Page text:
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Ivan whacks hiking trail

THE OUTDOORS DIGEST | BRIEFS

September 21, 2004|Ashley Powers

Hurricane Ivan pummeled parts of the Appalachian Trail over the weekend, downing trees and soaking hikers along the 2,174-mile route.

Pisgah and Nantahala national forests in North Carolina are expected to reopen this week after Ivan doused them with almost a foot of rain, says Laurie Potteiger of the Appalachian Trail Conference. No injuries were reported.

Ivan's wrath smacked the southern part of the Maine-to-Georgia hike, the Eastern cousin of the Pacific Crest Trail that attracts 3 million to 4 million trekkers a year. Sheltered hikers near the Pennsylvania-Maryland border reported a "blow down" -- a tree that fell across the trail -- every 5 feet for about a mile. At a North Carolina mountain called Standing Indian, the rain whipped debris, trees and vegetation.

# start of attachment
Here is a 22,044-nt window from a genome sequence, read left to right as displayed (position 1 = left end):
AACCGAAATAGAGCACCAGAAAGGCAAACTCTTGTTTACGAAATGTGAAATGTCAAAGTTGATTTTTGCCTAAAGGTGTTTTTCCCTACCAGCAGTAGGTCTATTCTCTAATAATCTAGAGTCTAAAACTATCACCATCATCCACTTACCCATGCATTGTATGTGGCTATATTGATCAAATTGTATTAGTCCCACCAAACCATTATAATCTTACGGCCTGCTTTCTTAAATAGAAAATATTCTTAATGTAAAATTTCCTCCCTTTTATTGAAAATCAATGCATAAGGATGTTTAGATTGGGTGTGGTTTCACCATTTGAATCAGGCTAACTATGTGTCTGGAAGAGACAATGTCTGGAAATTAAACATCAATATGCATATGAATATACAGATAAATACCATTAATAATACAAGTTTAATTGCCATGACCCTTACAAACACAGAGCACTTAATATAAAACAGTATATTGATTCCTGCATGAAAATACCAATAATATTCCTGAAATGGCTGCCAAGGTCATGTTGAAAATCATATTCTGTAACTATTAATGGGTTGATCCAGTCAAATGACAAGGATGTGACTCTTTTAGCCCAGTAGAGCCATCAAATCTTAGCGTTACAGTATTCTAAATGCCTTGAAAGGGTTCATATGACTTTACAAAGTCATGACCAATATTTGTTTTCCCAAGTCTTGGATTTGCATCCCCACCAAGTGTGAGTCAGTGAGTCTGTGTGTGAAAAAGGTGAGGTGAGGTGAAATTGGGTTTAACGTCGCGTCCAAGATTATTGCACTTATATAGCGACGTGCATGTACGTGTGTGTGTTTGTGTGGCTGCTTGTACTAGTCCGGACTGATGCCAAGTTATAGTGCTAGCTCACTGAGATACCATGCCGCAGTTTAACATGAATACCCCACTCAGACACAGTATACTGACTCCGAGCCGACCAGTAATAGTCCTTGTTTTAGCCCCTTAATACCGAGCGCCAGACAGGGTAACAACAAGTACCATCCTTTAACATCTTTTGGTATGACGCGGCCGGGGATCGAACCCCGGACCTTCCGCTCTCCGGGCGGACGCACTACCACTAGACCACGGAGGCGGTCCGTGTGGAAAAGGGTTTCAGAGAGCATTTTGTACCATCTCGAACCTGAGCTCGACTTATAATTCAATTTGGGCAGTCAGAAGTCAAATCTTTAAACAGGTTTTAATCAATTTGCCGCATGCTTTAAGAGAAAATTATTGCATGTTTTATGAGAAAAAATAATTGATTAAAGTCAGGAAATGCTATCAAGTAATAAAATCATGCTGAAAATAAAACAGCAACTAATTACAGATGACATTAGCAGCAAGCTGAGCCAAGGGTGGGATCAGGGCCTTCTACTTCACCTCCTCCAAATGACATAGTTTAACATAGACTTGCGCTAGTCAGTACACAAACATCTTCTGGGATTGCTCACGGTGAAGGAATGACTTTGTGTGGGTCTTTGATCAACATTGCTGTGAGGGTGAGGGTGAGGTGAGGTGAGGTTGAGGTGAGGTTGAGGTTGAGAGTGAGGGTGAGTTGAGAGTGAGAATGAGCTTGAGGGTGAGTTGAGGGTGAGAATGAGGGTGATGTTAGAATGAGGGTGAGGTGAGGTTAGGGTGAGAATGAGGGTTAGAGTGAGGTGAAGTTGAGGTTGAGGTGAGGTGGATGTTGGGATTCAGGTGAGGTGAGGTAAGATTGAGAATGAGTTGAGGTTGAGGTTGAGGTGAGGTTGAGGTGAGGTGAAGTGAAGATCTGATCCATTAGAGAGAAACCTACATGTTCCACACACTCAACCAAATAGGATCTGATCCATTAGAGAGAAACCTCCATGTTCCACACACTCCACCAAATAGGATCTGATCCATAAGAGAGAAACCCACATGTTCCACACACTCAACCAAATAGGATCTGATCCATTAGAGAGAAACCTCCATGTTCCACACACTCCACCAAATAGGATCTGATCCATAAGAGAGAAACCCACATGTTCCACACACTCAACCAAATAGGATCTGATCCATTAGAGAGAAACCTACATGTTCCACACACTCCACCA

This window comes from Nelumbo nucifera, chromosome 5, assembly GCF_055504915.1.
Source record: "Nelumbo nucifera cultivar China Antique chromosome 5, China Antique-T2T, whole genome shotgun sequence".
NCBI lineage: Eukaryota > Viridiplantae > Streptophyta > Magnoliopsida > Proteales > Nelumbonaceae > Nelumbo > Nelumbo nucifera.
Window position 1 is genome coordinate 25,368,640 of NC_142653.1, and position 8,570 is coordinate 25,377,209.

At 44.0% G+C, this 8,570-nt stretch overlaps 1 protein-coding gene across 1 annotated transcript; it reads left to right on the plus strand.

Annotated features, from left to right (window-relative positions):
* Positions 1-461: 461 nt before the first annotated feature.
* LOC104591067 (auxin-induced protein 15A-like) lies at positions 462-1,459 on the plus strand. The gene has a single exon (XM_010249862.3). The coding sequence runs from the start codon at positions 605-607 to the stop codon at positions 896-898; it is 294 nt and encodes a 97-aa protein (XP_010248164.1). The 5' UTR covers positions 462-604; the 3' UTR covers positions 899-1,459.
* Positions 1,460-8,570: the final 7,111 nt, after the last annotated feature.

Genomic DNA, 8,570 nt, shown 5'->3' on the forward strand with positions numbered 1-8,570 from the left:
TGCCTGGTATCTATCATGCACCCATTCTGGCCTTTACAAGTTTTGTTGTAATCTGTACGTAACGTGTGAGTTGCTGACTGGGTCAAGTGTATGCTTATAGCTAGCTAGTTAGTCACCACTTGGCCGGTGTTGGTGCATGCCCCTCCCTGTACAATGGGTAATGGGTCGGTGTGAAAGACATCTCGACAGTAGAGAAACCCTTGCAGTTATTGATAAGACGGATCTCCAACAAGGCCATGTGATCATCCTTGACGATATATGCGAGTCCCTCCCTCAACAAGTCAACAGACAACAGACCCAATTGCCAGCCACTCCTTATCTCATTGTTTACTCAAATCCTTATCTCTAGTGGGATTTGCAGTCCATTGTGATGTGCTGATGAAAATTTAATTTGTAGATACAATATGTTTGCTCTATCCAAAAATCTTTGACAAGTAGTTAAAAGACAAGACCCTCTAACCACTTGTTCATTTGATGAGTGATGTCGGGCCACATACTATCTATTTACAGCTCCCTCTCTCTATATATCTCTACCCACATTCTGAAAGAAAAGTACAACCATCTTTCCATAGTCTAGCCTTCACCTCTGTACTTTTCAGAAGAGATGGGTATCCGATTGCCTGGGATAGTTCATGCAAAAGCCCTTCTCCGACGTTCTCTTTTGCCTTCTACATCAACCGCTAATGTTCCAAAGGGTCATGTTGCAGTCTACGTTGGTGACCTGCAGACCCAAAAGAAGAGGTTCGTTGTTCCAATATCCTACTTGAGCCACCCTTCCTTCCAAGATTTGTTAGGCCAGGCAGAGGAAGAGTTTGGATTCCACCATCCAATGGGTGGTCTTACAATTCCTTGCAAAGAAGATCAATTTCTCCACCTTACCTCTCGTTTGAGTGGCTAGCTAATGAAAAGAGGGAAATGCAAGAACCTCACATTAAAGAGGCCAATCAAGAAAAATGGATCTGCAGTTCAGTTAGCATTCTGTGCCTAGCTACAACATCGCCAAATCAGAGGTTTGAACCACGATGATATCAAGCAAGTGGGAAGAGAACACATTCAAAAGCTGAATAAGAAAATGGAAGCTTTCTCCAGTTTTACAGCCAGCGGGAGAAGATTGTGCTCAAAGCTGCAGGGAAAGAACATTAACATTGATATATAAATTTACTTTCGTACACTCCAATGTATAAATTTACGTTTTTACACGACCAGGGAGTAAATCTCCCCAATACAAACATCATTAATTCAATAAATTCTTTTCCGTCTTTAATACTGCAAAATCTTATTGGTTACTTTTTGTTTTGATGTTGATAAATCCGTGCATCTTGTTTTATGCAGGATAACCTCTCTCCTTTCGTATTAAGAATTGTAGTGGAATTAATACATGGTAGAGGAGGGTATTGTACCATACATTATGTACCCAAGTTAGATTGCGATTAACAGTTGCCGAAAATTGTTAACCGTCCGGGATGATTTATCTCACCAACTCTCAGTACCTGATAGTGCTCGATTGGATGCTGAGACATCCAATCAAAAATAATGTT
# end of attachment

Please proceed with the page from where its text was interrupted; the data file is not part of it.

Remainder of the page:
"Got snorkel?" asks a post on a hiking message board.

Potteiger says much of the trail winds through higher elevations, buffering it from severe flooding. Still the trail was spared deadly miles-long mudslides that pounded Franklin, N.C., 10 miles away.

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-- Ashley Powers

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